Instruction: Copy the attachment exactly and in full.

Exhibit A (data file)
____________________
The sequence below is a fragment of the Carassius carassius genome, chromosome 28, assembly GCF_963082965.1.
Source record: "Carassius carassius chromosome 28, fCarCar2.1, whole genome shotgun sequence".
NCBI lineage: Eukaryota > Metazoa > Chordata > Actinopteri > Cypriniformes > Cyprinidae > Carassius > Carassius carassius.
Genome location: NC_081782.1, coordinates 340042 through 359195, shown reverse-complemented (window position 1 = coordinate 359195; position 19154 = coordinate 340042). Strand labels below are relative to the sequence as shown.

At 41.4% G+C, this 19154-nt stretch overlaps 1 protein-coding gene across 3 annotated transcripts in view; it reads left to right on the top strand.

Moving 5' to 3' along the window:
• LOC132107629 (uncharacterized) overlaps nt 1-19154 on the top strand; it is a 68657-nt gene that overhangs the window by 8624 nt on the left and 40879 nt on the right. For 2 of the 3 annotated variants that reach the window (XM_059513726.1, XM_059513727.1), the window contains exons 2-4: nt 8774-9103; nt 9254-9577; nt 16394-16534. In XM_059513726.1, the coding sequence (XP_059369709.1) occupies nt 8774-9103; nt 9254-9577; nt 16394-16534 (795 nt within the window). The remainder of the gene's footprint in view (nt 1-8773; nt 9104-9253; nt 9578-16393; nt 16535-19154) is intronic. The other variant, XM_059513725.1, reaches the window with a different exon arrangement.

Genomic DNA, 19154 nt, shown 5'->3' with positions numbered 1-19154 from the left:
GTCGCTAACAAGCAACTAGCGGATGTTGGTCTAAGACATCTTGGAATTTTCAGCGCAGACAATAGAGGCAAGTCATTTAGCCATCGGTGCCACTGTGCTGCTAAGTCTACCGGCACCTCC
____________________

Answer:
The sequence below is a fragment of the Carassius carassius genome, chromosome 28, assembly GCF_963082965.1.
Source record: "Carassius carassius chromosome 28, fCarCar2.1, whole genome shotgun sequence".
NCBI lineage: Eukaryota > Metazoa > Chordata > Actinopteri > Cypriniformes > Cyprinidae > Carassius > Carassius carassius.
Genome location: NC_081782.1, coordinates 340042 through 359195, shown reverse-complemented (window position 1 = coordinate 359195; position 19154 = coordinate 340042). Strand labels below are relative to the sequence as shown.

At 41.4% G+C, this 19154-nt stretch overlaps 1 protein-coding gene across 3 annotated transcripts in view; it reads left to right on the top strand.

Moving 5' to 3' along the window:
• LOC132107629 (uncharacterized) overlaps nt 1-19154 on the top strand; it is a 68657-nt gene that overhangs the window by 8624 nt on the left and 40879 nt on the right. For 2 of the 3 annotated variants that reach the window (XM_059513726.1, XM_059513727.1), the window contains exons 2-4: nt 8774-9103; nt 9254-9577; nt 16394-16534. In XM_059513726.1, the coding sequence (XP_059369709.1) occupies nt 8774-9103; nt 9254-9577; nt 16394-16534 (795 nt within the window). The remainder of the gene's footprint in view (nt 1-8773; nt 9104-9253; nt 9578-16393; nt 16535-19154) is intronic. The other variant, XM_059513725.1, reaches the window with a different exon arrangement.

Genomic DNA, 19154 nt, shown 5'->3' with positions numbered 1-19154 from the left:
GTCGCTAACAAGCAACTAGCGGATGTTGGTCTAAGACATCTTGGAATTTTCAGCGCAGACAATAGAGGCAAGTCATTTAGCCATCGGTGCCACTGTGCTGCTAAGTCTACCGGCACCTCC